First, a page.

It is important for students to have daily opportunities to write. According to Koppenhaver and Erickson (2007), students should write at least four days a week, otherwise they won’t learn to like writing. Infrequent opportunities to write suggests to kids that writing is difficult and not fun. This may be especially true for emergent writers, including many learners with intellectual disabilities. One way to provide regular writing practice for students is to ask them to write about what they are learning during math, science, and social studies lessons. A great benefit of writing about a specific content area is that it increases comprehension. Jacobs (2010) noted a strong relationship between reading, writing, and understanding. Writing assignments were found to help students make meaning of content and connect to new concepts.
Here are a few ideas for content-based writing tasks and related ASOLs.
- Prior to a science experiment, ask students to write their predictions (3S-SI 1a, 3S-SI 2b, 5S-SI 1e, 8S-SI 1e).
- Write a list of simple machines (3S-FME 3d), types of weather (5S-ESS 1a), items grown on farms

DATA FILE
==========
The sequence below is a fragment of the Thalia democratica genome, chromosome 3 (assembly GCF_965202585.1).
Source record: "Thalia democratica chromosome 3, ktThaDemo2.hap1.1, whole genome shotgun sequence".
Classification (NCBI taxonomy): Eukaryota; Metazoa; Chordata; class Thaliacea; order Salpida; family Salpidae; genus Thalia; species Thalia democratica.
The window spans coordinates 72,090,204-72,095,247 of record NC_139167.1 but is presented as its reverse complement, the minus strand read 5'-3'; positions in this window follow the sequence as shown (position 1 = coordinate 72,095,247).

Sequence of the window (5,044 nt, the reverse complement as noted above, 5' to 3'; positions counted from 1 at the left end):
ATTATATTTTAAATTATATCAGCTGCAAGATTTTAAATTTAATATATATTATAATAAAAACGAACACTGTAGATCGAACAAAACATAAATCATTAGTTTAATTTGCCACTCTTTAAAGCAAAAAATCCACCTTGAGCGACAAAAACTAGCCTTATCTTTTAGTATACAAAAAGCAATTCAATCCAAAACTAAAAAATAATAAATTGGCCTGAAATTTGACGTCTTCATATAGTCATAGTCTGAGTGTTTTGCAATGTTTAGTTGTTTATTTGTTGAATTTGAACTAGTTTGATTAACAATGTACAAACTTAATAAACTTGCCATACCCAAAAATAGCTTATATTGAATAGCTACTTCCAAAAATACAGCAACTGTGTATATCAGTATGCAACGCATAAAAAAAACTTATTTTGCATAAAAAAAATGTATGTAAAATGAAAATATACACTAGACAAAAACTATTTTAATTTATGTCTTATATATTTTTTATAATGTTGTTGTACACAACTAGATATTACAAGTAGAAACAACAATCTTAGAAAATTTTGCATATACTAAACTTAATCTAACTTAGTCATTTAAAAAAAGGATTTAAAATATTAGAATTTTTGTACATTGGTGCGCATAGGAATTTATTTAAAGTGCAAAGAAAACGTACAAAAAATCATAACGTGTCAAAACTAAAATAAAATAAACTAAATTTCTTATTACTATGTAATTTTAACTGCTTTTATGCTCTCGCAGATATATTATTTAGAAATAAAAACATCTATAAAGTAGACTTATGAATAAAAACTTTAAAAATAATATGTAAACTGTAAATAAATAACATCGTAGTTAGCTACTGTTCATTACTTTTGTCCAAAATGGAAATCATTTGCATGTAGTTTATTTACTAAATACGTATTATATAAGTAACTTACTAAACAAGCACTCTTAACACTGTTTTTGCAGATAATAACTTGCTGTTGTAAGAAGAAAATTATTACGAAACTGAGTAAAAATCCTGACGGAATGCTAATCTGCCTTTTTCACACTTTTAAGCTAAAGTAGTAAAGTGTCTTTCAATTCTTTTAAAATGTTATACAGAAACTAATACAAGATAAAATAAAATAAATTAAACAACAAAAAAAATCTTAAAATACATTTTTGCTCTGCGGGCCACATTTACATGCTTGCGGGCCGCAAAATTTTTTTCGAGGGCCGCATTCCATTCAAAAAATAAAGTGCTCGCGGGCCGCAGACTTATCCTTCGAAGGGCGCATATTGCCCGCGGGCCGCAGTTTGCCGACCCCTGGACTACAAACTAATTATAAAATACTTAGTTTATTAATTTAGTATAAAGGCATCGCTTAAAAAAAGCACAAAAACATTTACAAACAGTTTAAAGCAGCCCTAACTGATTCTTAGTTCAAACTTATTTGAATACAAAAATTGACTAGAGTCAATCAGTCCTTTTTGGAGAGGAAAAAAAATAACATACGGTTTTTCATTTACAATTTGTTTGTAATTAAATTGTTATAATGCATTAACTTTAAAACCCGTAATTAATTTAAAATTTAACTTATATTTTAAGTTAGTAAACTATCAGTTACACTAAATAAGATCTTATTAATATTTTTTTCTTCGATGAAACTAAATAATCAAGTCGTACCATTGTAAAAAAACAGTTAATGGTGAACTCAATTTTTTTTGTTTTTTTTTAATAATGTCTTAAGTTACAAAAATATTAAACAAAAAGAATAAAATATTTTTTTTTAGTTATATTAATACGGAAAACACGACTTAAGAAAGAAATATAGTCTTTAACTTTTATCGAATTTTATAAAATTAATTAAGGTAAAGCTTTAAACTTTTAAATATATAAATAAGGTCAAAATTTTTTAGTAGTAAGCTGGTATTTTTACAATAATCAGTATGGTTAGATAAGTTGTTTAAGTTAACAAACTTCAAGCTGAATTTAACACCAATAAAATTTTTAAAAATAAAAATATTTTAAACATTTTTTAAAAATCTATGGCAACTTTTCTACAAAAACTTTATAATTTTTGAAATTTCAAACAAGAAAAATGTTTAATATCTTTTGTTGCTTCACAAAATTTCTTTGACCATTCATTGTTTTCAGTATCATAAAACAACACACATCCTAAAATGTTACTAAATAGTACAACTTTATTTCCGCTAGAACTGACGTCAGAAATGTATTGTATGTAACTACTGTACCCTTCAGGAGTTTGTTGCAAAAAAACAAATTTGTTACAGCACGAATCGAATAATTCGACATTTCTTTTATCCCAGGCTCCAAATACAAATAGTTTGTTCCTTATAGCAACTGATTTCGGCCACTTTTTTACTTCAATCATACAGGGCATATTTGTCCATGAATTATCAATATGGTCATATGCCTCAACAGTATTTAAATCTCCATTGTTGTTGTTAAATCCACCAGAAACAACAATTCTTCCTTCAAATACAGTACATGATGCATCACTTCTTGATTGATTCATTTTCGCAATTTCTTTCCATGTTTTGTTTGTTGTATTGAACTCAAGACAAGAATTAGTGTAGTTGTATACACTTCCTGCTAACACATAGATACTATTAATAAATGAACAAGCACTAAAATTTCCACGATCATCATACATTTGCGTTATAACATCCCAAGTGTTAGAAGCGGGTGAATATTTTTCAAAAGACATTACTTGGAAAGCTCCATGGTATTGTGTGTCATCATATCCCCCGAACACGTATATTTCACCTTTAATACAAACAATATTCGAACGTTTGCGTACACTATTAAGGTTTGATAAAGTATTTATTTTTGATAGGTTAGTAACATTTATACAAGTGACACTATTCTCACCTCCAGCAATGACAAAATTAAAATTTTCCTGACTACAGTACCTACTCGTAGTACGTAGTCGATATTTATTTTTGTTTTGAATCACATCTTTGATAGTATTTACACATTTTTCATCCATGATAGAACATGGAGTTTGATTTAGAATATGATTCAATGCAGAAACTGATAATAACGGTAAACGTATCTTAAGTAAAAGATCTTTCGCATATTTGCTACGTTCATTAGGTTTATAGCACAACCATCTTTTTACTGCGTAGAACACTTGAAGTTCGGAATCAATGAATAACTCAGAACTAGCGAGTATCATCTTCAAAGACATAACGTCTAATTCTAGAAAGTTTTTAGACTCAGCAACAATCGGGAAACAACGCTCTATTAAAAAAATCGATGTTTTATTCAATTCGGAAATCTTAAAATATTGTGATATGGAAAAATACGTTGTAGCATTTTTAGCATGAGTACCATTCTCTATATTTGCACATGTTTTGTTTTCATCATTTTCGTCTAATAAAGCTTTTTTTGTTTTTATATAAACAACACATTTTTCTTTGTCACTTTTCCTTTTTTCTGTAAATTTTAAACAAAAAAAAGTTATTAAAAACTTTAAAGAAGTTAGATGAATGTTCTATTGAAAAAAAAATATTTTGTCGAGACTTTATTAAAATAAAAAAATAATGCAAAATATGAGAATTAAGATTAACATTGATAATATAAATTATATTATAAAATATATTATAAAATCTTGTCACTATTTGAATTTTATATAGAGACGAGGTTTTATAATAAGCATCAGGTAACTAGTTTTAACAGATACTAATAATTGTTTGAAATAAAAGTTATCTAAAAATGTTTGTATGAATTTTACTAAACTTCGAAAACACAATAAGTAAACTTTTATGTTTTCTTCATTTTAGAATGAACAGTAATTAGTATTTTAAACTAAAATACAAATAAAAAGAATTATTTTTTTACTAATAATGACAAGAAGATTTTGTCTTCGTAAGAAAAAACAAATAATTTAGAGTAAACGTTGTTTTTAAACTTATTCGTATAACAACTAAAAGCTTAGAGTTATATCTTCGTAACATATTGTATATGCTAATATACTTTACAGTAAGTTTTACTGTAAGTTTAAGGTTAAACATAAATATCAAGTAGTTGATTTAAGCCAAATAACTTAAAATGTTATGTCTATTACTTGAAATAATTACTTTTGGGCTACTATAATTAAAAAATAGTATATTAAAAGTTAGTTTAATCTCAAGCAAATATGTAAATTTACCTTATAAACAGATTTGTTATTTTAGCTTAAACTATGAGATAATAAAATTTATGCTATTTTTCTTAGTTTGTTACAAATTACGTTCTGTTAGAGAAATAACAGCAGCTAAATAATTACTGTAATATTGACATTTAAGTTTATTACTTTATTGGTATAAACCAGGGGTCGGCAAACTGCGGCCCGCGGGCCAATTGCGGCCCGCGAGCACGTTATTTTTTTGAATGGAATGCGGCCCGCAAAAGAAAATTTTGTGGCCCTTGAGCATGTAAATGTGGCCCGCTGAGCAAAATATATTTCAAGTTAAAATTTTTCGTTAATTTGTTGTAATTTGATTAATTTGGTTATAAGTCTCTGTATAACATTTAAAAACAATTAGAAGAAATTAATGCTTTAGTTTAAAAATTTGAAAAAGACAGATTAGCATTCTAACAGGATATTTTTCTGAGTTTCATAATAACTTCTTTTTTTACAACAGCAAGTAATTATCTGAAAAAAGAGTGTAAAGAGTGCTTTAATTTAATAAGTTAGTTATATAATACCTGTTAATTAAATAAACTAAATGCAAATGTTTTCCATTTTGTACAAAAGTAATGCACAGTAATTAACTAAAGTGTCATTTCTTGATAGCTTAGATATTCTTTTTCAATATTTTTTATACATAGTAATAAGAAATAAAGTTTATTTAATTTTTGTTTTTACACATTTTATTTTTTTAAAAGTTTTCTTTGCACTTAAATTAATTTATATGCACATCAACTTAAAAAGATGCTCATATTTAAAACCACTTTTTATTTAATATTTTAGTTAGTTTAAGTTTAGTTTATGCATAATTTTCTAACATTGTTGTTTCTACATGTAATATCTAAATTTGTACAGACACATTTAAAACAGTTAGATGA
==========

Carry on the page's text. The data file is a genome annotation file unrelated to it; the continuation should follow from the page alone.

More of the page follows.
- (8S-ECO 7a), or resources found in Virginia (HSS-ERH 2c).
- Choose an animal and write a menu of its favorite foods (3S-LPS 6b,c).
- Choose a planet and write an imaginary travel report (5S-ESS 2a, HSS-ESS 1c).
- Write a letter to a famous American (HS-H 1a, HS-H 3, HS-C 4).
- Make a list of favorite Thanksgiving foods (HS-H 1b).
- Choose a career and write a job description (HS-E 1).
Creative Writing Ideas
Get more information on writing across the content areas, including links to specific writing prompts.
We Are Teachers
Tips to consider when planning writing instruction.
Erickson, K., & Koppenhaver, D. (2007) Children with disabilities: Reading and writing the four blocks way. Greensboro, NC: Carson-Dellosa Publishing Company.
Jacobs, V. A. (2010). Reading, writing, and understanding. Educational Leadership, 60(3), 58-61.